Athens, August 14, 2015/ Independent Balkan News Agency
By Zacharias Petrou
Greek lawmakers met to discuss the country’s bailout agreement worth EUR 86 billion in loans sponsored by the European Stability Mechanism.
Parliament finally began debating at 02:00 AM whether to accept the bailout deal and the Memorandum of Understanding that accompanies it which contains an extensive list of austerity measures, structural reforms and privatizations that Greece must implement in the next three years.
The expected approval of the latest bailout – with the votes of the opposition – will come at considerable cost to the governing coalition of left-wing Syriza and right-wing Independent Greeks (ANEL) as well as Prime Minister Alexis Tsipras.
The number of Syriza MPs who are expected to break ranks with the government could be larger than the last vote in Parliament. Analysts consider a split of Syriza certain with approximately 40 rebel MPs breaking away to form an anti-austerity political group.
Former Energy Minister Panayiotis Lafazanis, who leads Syriza’s radical Left Platform –a Eurosceptic faction which strongly opposes the bailout – announced Thursday that he will create a new political movement.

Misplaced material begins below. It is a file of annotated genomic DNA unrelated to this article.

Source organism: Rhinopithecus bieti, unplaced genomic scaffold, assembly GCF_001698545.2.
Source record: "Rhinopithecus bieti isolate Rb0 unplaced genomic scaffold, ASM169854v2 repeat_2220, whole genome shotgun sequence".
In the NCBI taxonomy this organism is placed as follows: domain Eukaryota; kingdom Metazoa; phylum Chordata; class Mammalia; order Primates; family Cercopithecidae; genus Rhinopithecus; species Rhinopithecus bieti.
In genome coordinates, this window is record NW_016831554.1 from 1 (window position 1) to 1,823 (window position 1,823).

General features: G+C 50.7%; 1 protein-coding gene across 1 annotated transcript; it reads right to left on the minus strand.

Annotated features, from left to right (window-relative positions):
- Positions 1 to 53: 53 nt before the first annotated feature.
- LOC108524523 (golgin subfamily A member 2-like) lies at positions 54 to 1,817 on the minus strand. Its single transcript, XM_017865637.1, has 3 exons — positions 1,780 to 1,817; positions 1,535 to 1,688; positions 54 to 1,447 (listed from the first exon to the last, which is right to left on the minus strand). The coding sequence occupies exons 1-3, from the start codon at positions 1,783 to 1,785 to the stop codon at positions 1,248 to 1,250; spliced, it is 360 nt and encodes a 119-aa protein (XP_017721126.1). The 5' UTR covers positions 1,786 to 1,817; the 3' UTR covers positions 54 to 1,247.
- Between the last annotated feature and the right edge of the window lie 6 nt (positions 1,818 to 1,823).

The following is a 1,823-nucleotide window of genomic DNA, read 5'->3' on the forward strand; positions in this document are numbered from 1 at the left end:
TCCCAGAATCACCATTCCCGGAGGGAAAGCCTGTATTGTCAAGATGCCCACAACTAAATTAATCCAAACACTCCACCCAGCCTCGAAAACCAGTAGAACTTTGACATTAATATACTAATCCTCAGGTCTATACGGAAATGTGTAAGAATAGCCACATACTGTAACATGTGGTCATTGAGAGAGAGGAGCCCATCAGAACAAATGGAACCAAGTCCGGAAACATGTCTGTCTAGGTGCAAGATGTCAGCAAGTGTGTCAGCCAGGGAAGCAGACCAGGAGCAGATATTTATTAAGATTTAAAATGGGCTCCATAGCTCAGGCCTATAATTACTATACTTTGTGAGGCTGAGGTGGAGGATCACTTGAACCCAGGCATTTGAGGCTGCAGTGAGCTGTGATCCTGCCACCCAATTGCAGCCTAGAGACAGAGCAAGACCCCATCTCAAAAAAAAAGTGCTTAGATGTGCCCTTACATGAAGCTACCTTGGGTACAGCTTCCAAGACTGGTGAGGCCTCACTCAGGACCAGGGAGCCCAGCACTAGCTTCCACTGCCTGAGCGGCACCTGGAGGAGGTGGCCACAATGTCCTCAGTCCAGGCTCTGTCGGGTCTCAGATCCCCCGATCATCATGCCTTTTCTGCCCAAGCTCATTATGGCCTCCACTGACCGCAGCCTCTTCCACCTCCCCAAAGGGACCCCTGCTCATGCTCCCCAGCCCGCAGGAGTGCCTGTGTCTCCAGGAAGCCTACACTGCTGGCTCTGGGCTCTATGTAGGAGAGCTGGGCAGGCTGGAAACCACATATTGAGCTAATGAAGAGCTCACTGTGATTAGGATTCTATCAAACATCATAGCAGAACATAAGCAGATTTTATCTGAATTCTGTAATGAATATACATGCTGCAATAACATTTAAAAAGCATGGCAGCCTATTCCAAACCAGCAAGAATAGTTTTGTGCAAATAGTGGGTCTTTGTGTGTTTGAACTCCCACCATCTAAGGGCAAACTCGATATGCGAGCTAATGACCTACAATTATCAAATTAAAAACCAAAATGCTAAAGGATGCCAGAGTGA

In a written statement signed by Lafazanis and 11 other Syriza members, the rebels called for the founding of a “united movement that will justify people’s desire for democracy and social justice.”
The signatories argue that by agreeing to a new loan deal with the Eurozone and the International Monetary Fund, the government is going against the will of the majority of Greeks who voted against austerity in the July 5 referendum.
Earlier on Thursday government spokeswoman Olga Gerovasili acknowledged there would be a parliamentary rebellion and signaled that the government would struggle if Syriza remained divided.
“It is known that some Syriza MPs will not vote in favor of the accord,” she told Mega TV. “A government that does not have a governing majority cannot go far” Gerovasili added.
Minister of State Alekos Flabouraris also warned that if fewer than 120 MPs from the ruling Syriza/Independent Greeks coalition vote for the omnibus bill ratifying the third bailout deal with the creditors, new elections would have to be called.
No matter how the Prime Minister choses to deal with the political crisis in Greece, attention is still very much on getting the bailout approved an in place before August 20 when Greece must make a debt repayment to the European Central Bank.
The new bailout law will be put to the meeting of Eurogroup finance ministers which is set for Friday. This is crucial meeting as Germany’s Finance Minister Wolfgang Schaeuble has not given up on his idea of a temporary Grexit – and other countries could follow and support him.
The German side appears to be pushing for Greece to be handed another bridge-loan instead of a full bailout package. Germany’s finance ministry even outlined its objections to the Greek bailout in a paper circulated to eurozone counterparts.
If all goes well at the Eurogroup It will then be brought to several national parliaments (including the German Bundestag) for ratification.